Fair Usage of Film Stills
Report of the Ad Hoc Committee of the Society For Cinema Studies,
"Fair Usage Publication of Film Stills"
by Kristin Thompson
Since the mid-1960s, the serious study of the cinema has expanded enormously. Scholarly
publishing on cinema has burgeoned and gained respectability. Several scholarly presses now
regularly bring out books on the subject, and there are refereed film journals.
One important facet of the rise of cinema as an academic discipline has been a new concern to
illustrate articles and books with frame enlargements rather than publicity photos. Such photos can be of use for certain purposes, as
when historians study lost footage from films like Greed or The Magnificent
Ambersons For purposes of analyzing finished films, however, many scholars believe that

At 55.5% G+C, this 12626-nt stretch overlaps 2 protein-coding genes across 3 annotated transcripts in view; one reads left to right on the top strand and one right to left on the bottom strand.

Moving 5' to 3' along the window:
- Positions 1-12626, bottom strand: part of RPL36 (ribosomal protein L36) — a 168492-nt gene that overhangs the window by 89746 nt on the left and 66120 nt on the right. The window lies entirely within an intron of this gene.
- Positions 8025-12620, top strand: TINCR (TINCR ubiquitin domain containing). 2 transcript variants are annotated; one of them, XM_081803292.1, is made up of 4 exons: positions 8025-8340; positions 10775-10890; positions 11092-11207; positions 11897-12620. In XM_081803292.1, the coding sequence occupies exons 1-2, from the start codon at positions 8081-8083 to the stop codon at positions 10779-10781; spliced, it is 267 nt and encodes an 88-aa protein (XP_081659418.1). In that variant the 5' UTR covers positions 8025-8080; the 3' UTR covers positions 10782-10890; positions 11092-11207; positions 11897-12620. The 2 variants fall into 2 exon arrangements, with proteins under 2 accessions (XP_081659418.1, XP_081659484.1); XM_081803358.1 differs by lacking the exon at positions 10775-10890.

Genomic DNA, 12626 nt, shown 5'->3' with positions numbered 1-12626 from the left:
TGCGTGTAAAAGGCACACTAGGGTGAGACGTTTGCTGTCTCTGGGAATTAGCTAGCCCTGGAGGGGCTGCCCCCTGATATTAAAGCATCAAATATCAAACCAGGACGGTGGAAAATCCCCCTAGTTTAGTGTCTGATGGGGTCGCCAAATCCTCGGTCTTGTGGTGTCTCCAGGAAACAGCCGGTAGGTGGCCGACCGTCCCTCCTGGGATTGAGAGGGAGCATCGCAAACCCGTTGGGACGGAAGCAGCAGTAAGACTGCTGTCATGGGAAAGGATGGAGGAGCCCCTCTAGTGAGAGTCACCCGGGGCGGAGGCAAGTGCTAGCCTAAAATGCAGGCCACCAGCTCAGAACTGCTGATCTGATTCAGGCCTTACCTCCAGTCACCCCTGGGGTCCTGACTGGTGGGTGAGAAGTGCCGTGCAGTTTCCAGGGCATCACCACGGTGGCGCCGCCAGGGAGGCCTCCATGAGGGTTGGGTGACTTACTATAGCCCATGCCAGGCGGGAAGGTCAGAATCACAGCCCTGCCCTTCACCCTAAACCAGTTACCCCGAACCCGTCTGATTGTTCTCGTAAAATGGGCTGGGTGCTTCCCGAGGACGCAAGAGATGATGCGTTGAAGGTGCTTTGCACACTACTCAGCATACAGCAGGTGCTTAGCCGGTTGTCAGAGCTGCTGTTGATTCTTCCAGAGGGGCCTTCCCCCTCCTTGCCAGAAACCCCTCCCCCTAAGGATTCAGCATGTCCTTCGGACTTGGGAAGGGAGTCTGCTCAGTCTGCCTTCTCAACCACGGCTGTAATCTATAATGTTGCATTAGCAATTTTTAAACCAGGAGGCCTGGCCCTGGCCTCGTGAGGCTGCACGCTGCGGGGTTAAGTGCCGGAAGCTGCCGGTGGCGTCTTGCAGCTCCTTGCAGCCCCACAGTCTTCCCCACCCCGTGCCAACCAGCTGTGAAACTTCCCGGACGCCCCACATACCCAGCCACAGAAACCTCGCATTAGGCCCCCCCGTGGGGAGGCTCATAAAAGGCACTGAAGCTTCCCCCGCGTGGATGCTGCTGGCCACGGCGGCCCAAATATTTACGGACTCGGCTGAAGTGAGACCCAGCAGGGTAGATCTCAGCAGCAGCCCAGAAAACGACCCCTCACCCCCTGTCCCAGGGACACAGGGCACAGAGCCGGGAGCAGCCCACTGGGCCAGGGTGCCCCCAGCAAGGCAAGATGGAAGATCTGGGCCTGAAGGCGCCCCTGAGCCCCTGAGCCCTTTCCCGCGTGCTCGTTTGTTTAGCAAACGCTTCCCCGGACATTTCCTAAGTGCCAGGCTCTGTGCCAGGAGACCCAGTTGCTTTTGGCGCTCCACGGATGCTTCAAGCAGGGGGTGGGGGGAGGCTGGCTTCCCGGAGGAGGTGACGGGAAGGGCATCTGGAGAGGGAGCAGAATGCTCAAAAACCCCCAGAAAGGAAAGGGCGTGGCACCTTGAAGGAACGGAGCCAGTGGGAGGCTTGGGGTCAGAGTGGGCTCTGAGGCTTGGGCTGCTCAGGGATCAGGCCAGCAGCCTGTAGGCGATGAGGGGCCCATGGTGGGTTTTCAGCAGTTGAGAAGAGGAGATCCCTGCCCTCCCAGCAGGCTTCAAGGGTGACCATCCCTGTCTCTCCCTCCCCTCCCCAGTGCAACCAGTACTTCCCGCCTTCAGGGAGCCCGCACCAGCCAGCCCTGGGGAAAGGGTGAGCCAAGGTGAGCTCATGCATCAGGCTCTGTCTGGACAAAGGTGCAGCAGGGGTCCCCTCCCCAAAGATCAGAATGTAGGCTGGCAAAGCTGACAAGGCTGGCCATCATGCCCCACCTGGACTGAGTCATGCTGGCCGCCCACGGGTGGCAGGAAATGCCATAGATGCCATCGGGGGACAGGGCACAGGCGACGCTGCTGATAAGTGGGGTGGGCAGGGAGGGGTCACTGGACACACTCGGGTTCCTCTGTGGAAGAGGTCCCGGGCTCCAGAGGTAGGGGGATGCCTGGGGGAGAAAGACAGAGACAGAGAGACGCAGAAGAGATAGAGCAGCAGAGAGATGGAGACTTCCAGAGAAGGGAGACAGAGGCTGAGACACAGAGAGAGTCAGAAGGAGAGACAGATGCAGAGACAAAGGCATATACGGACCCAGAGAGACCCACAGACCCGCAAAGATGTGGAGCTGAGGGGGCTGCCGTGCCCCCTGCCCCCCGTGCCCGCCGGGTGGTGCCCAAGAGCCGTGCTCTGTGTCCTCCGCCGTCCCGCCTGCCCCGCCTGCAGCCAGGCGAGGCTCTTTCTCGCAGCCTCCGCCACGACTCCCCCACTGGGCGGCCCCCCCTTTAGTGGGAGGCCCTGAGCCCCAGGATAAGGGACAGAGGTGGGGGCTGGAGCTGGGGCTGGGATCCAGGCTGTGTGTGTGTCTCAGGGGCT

photographs made from frames of the actual film strip are preferable, since they reproduce an
actual composition that appears in a shot.
The legal status of such reproductions of frames has remained problematic. Does the use of a
frame enlargement violate copyright? Should the scholar contact the copyright holder to
obtain permission to reproduce frames, and, if the firm demands a fee for such permission,
does it have to be paid? Similarly, for those scholars who use publicity photographs, there
arises the question of whether their reproduction requires permission from and payment to a
film company or archive.
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